Directed by Shari Springer Berman and Robert Pulcini, the team behind American Splendor, the film stars Wiig as Imogene, a struggling playwright who stages a suicide to win back her rich ex-boyfriend, who recently blindsided her with walking papers.The ruse doesn’t go as planned, and Imogene lands in the hospital and then in the custody of her New Age mother, played by Annette Bening, who brings the 30-something back to their childhood home on the Jersey Shore.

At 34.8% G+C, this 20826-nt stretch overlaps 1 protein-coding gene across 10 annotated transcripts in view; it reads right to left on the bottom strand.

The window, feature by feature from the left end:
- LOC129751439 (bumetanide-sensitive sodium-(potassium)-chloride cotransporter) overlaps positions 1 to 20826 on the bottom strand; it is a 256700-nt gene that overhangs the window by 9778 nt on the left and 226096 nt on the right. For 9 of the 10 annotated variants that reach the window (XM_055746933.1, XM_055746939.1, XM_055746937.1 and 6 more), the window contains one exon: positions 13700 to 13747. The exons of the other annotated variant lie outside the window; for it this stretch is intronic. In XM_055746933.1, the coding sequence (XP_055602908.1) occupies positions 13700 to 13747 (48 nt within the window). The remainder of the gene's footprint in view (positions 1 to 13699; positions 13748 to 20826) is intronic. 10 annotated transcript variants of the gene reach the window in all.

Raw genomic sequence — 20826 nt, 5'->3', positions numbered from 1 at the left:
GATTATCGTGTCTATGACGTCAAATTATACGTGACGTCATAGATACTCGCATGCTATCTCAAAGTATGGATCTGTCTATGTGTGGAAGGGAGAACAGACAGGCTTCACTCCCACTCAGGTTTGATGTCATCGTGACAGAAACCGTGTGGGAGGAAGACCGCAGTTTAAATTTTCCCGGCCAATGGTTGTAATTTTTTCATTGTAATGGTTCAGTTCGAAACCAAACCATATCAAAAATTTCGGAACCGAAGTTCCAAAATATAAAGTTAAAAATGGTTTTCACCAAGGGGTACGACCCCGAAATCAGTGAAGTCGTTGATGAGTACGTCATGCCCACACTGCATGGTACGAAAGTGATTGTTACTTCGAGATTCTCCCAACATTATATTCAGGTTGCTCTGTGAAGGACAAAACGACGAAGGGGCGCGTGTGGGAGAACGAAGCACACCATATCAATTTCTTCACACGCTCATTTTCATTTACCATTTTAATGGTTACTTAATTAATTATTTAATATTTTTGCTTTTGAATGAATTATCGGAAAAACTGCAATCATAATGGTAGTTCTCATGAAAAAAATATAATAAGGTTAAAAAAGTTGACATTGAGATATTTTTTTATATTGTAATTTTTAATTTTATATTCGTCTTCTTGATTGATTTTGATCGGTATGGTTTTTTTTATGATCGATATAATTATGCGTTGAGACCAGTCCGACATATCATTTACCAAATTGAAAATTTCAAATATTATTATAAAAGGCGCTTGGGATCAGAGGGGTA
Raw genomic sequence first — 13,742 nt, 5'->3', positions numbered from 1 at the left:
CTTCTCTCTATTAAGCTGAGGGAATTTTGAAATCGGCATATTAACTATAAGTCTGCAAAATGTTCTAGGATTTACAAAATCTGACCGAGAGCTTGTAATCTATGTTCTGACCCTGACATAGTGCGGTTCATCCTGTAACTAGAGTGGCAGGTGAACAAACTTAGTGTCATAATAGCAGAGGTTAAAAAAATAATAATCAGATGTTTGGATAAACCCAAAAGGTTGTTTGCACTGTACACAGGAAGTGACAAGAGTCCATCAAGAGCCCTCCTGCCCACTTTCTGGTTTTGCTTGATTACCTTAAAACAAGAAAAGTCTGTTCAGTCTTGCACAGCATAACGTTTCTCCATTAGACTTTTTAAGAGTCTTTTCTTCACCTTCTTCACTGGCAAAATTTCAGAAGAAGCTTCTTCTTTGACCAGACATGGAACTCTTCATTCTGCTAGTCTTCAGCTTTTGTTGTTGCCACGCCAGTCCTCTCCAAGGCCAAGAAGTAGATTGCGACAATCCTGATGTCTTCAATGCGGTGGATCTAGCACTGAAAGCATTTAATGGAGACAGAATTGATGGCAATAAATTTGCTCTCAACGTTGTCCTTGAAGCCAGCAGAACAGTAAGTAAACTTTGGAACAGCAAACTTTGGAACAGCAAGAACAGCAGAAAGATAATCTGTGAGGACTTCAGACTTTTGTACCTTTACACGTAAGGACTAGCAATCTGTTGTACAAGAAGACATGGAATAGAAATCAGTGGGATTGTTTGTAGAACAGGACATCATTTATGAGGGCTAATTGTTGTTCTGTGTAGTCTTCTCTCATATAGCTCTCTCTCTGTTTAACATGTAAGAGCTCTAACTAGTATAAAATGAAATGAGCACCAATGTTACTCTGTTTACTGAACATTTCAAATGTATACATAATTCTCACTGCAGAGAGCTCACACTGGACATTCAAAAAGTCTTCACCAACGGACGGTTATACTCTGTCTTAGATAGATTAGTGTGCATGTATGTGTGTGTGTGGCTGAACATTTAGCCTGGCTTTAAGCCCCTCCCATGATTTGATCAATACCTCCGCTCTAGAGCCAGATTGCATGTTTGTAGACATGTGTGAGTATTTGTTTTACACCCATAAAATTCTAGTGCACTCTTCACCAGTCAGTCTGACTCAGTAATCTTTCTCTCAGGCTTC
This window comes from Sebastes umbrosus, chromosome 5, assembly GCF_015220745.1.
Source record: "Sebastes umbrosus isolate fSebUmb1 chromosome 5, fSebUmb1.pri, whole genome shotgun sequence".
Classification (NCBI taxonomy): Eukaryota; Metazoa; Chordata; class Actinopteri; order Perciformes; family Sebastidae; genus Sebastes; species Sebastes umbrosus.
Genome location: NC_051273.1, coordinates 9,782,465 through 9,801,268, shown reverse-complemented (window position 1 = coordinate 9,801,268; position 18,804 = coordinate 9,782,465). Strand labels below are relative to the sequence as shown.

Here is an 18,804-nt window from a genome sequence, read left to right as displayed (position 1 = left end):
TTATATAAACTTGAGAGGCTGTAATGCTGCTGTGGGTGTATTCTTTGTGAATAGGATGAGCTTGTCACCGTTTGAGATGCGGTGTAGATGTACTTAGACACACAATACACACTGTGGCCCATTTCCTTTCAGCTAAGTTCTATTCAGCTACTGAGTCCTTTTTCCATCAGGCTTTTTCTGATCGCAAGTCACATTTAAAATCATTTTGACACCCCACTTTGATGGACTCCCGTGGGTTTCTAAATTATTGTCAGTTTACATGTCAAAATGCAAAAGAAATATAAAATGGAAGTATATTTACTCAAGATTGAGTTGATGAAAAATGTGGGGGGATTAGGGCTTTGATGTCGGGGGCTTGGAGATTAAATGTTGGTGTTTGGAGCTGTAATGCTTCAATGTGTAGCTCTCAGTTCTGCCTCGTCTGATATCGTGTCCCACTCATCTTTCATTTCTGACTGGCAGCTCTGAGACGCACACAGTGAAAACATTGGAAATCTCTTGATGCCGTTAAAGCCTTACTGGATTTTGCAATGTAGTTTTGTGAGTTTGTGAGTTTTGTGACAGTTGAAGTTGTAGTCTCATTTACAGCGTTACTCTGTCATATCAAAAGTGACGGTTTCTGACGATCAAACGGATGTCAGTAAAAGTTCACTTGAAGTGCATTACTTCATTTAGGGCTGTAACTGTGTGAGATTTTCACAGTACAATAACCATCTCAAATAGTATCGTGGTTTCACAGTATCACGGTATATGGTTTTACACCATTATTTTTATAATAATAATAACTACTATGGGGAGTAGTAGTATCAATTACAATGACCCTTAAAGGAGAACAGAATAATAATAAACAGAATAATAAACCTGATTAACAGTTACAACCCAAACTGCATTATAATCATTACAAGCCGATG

But with so many moviegoers and critics fed up with banal sequels, why the fuss?And when you’re on a show, you’re close and you’re working together, but there’s so much going on at that you’re just trying to manage throughout the day.So to have something that is this intimate kind of movie, and you get to have such nuanced performances, drawing on what we have in life, you can’t help but get closer." data-reactid="25" bring you guys even closer? [They laugh.]Hader: You know sketch comedy is just that, it’s a quick thing.Wiig, who also served as a producer on the film, used her post-Bridesmaids industry clout to green-light this tiny film—a move that confounded many fans, who expected her to use her newly minted A-list status to topline a broad comedy, as Mc Carthy did.But Wiig doesn’t seemy interested in the industry’s perception of her as a business commodity.“It’s so funny,” she says.